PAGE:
Whole Wheat Bread Ingredients

Whole Wheat Bread Ingredients (Apologies for the fogginess – pictures taken during an unplanned camera lens fingerprint phase.)

I made the first batch after a particularly tiring weight lifting workout, and had no intention of spending 15 minutes kneading bread. So I decided to see how the bread machine would do with it on the dough setting. (I planned to bake it in the oven.) The answer was, ‘interestingly’. At first the mixture was way, way too dry, so I added water during the first part of the mixing until the dough could actually move around. Then I decided that maybe it was too much water. But I decided I’d just let it run through the dough cycle and see what happened.

Totally not the right texture

Totally not the right texture

Well, it was a sticky, sticky mess. So I tried to knead some flour into it. (So much for giving my arms a rest). But I discovered that whole wheat isn’t really the best kneading flour. I couldn’t get past sticky even after adding another 3/4 cup of flour. Being stubborn and wanting to stick to my no unrefined flours rule, I decided to put it back into the bread machine for another dough cycle. I don’t know why, it just seemed like something to do. (I was totally winging it at this point, obviously). I let it go through most of the cycle, but took it out just a little early, and dumped the entirely wrong-textured dough into a couple of bread pans and put it in to bake.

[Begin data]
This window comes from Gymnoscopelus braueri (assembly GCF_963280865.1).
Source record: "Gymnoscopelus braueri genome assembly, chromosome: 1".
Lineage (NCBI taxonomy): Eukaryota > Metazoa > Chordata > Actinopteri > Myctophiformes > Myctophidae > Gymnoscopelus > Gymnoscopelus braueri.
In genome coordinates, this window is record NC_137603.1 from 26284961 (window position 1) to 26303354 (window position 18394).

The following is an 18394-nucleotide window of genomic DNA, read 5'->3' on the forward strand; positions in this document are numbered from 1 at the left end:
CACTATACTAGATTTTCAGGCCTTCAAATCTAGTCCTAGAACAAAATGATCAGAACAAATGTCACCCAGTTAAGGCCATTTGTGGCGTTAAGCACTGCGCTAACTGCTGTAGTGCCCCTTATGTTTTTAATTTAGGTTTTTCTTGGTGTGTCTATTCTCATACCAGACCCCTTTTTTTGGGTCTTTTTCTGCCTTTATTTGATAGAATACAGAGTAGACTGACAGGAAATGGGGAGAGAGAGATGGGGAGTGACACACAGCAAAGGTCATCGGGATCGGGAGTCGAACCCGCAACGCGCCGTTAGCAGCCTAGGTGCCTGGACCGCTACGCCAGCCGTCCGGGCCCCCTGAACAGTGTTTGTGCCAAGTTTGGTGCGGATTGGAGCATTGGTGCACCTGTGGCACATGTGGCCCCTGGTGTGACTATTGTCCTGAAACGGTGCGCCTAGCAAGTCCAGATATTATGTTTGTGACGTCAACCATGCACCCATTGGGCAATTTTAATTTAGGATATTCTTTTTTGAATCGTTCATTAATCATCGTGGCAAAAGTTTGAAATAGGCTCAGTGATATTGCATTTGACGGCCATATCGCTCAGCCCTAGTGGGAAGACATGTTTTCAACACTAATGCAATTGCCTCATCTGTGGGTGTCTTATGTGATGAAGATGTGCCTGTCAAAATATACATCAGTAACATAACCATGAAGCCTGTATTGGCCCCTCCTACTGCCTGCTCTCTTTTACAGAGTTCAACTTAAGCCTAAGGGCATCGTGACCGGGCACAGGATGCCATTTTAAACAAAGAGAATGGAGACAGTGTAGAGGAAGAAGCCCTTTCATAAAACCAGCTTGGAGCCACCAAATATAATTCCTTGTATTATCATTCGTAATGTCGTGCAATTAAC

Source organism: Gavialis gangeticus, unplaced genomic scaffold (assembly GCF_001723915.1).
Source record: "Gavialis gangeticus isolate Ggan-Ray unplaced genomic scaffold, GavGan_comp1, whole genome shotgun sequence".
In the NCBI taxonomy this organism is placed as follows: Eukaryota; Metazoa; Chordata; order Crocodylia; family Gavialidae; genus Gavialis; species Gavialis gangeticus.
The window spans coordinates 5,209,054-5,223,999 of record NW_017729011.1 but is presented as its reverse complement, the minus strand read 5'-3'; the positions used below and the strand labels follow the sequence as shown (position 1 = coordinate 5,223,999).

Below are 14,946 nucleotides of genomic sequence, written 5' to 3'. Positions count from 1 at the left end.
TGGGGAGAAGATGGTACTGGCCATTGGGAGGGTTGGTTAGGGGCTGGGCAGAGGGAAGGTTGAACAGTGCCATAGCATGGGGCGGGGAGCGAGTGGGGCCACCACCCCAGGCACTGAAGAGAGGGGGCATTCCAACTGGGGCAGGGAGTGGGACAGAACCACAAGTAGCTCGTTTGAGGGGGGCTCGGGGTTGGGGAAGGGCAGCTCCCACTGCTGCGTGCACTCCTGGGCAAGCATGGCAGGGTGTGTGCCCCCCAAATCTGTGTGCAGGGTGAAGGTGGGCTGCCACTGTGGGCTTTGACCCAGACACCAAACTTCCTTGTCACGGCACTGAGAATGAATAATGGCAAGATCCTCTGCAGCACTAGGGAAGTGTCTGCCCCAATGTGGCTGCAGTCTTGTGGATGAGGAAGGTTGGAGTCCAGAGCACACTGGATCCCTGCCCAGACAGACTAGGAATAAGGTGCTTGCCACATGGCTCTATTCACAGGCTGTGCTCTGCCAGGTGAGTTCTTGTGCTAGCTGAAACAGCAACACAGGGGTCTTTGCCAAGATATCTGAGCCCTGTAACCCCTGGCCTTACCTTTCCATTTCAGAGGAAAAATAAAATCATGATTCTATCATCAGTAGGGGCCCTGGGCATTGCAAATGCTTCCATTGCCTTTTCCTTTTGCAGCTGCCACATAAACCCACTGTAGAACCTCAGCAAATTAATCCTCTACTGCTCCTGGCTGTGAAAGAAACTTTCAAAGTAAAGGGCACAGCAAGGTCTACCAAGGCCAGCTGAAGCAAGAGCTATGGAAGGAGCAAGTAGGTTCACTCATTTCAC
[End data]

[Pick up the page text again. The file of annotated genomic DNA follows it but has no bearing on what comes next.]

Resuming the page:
Still not the right texture - oh, whatever!

Still not the right texture – oh, whatever!

Amazingly, when it was done, it had a pretty nice texture, and tasted quite good. It was robust – definitely not your soft ciabatta or French bread taste or texture, but my husband and I finished both loaves off in about six days, so clearly it was good enough to warrant a repeat.

Wholly Whole Wheat Bread

Wholly Whole Wheat Bread

I tried making a second batch the next weekend. I used slightly less flour and water, left the wheat germ out (I thought it tasted just a tiny bit too wheat germy the first time), and used butter instead of olive oil to give it a richer taste. Things went pretty much the same as the first time, except I just added the extra flour to the bread machine before the second dough cycle instead of even trying a kneading phase. I used my large loaf pan instead of making two loaves, so that I would hopefully have taller bread, but that turned out to be a mistake. It took a very long time for the bread to get anywhere close to completely baked because of its denseness. In fact, I actually ended up slicing the bread, laying the pieces on a baking sheet, and finishing it off at a lower temperature as if I were making biscotti. (Note to self – excellent Plan B for any future too-moist bread products.) I think making two shorter loaves was an unintentional wise move the first time around. But this one did taste really good.